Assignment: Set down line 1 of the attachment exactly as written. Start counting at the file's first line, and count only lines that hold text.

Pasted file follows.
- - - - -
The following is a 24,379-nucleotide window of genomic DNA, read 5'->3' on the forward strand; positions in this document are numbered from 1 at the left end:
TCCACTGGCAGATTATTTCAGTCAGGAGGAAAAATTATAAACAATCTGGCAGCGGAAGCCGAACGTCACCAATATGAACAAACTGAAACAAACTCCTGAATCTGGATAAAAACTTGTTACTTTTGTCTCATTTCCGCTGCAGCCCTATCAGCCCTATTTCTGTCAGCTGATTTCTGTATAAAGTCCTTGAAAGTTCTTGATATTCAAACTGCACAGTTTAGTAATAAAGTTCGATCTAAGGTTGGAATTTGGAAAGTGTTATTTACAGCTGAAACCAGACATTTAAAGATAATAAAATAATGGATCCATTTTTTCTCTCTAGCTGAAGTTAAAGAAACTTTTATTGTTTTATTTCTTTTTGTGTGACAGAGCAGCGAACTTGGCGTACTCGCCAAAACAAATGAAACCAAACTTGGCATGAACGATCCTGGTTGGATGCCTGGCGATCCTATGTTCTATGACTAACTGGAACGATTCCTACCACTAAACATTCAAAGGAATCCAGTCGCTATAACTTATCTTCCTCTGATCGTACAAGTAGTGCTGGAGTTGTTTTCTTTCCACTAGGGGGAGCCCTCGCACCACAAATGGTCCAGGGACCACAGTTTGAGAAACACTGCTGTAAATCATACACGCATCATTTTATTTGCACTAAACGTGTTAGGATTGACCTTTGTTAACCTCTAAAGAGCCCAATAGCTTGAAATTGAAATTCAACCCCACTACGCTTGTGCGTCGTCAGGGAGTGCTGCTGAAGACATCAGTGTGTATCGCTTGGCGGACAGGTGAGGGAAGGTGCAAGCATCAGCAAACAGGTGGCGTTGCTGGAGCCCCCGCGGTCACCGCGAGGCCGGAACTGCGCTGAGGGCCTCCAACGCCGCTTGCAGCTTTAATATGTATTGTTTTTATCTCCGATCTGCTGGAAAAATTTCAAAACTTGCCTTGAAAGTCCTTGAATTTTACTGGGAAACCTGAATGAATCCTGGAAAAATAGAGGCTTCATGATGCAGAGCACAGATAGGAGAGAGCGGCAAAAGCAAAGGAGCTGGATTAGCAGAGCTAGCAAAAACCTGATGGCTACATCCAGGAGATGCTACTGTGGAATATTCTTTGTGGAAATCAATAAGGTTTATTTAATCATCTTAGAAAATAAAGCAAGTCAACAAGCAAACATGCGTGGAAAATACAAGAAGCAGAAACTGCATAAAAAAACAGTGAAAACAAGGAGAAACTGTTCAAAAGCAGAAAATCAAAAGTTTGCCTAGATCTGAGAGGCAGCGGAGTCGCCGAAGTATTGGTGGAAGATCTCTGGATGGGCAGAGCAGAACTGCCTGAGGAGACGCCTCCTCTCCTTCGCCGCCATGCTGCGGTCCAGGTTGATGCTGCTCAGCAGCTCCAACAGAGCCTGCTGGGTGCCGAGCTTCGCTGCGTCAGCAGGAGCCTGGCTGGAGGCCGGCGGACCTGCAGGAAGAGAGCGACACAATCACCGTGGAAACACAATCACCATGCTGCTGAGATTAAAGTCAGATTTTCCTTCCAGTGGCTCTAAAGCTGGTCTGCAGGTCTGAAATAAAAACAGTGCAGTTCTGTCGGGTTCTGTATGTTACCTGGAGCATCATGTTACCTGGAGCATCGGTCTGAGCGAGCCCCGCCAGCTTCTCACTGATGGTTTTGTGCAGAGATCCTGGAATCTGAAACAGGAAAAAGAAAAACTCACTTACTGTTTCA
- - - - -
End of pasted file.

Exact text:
The following is a 24,379-nucleotide window of genomic DNA, read 5'->3' on the forward strand; positions in this document are numbered from 1 at the left end: